Classic SNL Review: November 3, 1984: Michael McKean / Chaka Khan (S10E04)

***** - Classic
****  - Great
***   - Good/Average
**    - Meh
*     - Awful


  • Resigned to her and Mondale being “about to bite the big one” Reagan, Geraldine Ferraro (Mary Gross) sings a ribald 50’s-style number about how Fritz should have “let the woman get on top”.


  • Not the most memorable opening, but a good final showcase for Mary Gross’s Ferraro impression, with some laughs coming from the double-entendre lyrics and the trio of Mondale-masked backing dancers doing humping motions.
  • Written by Rob Riley, who joins the writing staff beginning with this episode.
  • No “Live from New York…” opening. There also seems to be a technical issue during the “paid political announcement” slide that renders the voiceover barely audible.



  • The Folksmen are billed as a "special guest".


  • Michael McKean attempts to sing an a capella Scottish dirge, only to be interrupted by an audience member yelling “Hey Lenny!”
  • McKean is low-key but comfortable, and I liked the randomness of him using his monologue to sing a dirge. I also found some of the audience member’s lines funny (particularly “How’s your short friend Squiggy?” and his familiarity with McKean from a Eugene O’Neill conference but not Spinal Tap), even if the “Hey Hamlet, where’s Squiggy?” button felt a little obvious.
  • The offscreen voice of the audience member was provided by Larry David; his voice is instantly recognizable now, especially since Seinfeld and Curb Your Enthusiasm, but back then, I think only stand-up comedy fans and people who remembered Fridays would have been able to place his voice.
  • The way the theme music fades out at the beginning of the monologue makes it obvious that it was a recording for the first few shows of the season.



  • Ronald Reagan’s (Harry Shearer) second term priorities include school prayer legislation where students who object wear “I Decline To Pray” armbands.
  • This is one of Shearer’s nastiest bits of satire, which has only become more prescient in the current administration and political climate. From Reagan effectively doxxing the two children (one Jewish, one south Asian) who didn’t pray, him framing the participants as “34 good kids”, and the whole implication with the armbands and the sinister closing line “The two others…well, they won’t have a prayer”, what was pointed in 1984 has become an eerie prediction of what has become accepted as political discourse in 2018.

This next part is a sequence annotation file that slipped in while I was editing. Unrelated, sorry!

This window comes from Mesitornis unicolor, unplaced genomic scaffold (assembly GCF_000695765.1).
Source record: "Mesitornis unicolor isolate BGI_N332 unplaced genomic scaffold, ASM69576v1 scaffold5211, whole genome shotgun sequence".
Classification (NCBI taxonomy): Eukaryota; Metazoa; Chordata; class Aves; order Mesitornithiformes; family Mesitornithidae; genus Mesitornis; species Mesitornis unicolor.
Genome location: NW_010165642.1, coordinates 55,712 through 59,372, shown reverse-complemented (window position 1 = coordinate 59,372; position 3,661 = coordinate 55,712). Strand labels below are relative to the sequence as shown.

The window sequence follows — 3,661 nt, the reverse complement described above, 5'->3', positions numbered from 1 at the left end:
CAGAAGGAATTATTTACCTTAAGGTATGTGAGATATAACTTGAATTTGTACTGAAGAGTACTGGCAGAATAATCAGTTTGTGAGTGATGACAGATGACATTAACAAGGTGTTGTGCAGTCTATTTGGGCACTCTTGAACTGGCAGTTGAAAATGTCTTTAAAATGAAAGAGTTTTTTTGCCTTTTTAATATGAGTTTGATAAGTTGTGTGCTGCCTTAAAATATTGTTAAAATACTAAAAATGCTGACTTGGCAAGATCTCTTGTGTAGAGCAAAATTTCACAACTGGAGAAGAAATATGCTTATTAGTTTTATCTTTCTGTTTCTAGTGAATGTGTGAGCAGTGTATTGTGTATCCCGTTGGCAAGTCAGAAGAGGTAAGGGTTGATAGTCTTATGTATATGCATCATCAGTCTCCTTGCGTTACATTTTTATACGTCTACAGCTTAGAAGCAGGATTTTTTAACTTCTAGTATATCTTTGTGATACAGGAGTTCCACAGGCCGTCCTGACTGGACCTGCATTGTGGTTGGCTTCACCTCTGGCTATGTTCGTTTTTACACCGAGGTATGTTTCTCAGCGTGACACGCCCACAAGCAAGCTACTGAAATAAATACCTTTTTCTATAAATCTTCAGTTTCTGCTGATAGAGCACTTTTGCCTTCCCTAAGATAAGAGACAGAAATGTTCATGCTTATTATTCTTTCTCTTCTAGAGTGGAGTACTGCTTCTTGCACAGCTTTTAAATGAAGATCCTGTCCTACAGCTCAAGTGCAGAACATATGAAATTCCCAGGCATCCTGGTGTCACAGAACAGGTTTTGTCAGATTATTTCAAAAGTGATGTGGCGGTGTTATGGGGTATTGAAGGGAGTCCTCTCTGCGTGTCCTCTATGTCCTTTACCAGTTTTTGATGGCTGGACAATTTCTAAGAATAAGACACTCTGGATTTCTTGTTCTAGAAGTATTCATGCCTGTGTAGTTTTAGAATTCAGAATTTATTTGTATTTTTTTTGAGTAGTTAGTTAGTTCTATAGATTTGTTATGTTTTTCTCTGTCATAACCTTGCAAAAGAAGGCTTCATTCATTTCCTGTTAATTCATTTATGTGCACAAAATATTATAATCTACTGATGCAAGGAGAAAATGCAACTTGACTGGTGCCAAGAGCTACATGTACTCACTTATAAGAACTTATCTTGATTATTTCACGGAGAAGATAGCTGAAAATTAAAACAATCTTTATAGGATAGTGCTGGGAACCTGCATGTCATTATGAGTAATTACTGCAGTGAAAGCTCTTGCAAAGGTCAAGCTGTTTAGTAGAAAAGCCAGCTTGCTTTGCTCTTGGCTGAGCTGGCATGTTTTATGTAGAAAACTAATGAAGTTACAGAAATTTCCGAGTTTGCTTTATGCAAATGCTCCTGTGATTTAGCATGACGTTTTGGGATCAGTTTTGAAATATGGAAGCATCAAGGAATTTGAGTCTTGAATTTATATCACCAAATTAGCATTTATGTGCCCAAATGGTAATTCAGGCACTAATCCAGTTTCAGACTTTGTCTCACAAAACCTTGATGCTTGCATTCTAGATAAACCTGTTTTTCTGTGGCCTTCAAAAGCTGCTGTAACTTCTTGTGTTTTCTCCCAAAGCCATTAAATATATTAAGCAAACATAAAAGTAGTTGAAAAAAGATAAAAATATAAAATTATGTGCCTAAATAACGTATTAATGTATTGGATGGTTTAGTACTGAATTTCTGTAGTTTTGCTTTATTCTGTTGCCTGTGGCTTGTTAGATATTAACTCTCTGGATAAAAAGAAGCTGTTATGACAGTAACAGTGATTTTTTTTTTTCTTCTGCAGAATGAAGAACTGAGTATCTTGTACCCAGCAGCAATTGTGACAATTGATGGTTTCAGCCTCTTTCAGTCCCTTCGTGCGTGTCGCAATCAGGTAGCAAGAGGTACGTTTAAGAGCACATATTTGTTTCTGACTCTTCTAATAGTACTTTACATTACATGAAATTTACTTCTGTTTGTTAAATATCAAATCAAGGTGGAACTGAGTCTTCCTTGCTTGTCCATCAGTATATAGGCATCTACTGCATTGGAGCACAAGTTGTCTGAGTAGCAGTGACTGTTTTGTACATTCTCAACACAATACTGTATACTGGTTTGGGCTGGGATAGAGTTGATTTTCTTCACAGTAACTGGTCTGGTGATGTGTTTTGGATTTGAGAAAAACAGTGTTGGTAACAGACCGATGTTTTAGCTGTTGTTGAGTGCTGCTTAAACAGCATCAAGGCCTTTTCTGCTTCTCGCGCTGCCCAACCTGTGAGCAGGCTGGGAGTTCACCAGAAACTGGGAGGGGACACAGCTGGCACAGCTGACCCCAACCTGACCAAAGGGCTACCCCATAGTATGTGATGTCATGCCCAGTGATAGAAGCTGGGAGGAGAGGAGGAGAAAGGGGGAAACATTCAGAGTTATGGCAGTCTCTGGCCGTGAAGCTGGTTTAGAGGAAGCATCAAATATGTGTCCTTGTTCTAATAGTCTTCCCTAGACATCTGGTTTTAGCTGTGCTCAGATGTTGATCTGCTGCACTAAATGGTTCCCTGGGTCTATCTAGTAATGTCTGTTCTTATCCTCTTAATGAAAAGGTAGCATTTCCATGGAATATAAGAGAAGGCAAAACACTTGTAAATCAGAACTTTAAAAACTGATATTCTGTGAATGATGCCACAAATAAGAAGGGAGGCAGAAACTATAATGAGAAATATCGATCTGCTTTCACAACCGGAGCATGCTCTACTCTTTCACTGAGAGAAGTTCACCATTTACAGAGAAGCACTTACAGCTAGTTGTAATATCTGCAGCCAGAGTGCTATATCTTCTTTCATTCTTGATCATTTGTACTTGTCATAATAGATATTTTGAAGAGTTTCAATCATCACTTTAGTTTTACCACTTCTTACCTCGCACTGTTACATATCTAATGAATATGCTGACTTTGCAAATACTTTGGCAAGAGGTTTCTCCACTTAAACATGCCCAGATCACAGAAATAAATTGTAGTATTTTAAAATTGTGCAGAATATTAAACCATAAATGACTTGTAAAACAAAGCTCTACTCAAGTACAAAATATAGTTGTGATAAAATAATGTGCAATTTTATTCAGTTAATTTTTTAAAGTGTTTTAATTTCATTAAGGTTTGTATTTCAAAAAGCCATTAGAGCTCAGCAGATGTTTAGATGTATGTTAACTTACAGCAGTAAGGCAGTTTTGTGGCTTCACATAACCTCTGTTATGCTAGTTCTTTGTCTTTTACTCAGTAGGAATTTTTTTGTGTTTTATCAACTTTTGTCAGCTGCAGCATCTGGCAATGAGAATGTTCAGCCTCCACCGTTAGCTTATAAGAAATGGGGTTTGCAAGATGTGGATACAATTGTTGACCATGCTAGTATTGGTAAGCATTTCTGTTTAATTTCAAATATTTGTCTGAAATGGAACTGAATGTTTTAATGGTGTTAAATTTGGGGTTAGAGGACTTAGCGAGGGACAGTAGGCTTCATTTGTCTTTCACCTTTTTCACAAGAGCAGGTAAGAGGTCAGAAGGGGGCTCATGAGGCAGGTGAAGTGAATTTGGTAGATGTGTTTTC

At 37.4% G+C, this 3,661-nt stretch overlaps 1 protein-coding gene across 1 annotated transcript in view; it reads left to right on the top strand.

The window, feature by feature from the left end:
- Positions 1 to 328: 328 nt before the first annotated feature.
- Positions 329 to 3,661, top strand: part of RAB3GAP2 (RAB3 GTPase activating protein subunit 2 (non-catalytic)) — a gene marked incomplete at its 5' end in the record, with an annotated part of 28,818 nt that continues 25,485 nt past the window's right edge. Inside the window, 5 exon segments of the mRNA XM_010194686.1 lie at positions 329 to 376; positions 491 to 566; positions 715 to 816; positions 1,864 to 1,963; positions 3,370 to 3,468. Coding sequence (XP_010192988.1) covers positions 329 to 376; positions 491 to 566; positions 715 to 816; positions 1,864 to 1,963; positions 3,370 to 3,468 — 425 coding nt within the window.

• The new film from Brian DePalma features a baby receiving a transplanted stolen criminal baboon heart.
  • Not really a whole lot to it, though the idea of doctors having a criminal baboon’s heart and the end visual of the baby chewing on a knife handle was funny.
  • Directed by John Fox
  • At the time this aired, the Baby Fae transplant was in the news and Body Double was in theatres; Baby Fae would sadly reject the transplant and die less than two weeks after this aired, which may explain why it was cut from the repeat airing.

** 1/2


  • Barry Manilow cancelled last-minute, so Fernando (Billy Crystal) has cameraman Bobby Fraraccio take his place in the Hideaway.
  • This is one of the most famous moments of the whole season, and rightfully so; giving Crystal’s Fernando a loose segment where he can just vamp with whoever else was in the booth was the perfect way to use the character. Fraraccio, who was one of the extra cameramen necessitated by the two-studio arrangement, is a good sport here and does very well playing along.
  • Kevin Kelton confirms Manilow’s booking was a fabrication; this was just an excuse to get Billy to involve a non-performer in the fun.



  • Jerry Palter (Michael McKean), Mark Shubb (Harry Shearer) and Alan Barrows (Christopher Guest) reunite after 18 years apart.
  • Anyone who’s seen A Mighty Wind will be familiar with these characters and the songs they rehearse (“Old Joe’s Place”, “Blood on the Coal”, “Barnyard Symphony”), and this is pretty much in the same style as the movie. Once again, Guest steals the entire sketch with his not-quite-there character (the delayed audience reaction to his “when you see a movie like Moby Dick, you know he’s big!” line is one of my favorite parts).
  • Most of the sketch (aside from the Shubb talking head footage) appears to have been shot in the writers’ offices on the 17th floor.



  • There are a few laughs here (Guest’s vibrato, the picked guitar solo, the busted neon sign), but this is mainly a great pastiche of early 60s folk music, with a catchy chorus (“There’s a puppy in the parlor and a skillet on the stove…”) and the fine musicianship of Guest, McKean and Shearer giving this an added authenticity.


  • Audiences love being insulted by old-timey comic Buddy Young Jr. (Billy Crystal).
  • Crystal’s a natural as this character, but I think it works better in the live environment of his later appearances. The testimonials of the satisfied audience members lovingly recounting Young’s insults were funny, though.



  • Reginald Rose (Nate Herman) drinks while working on 12 Angry Men.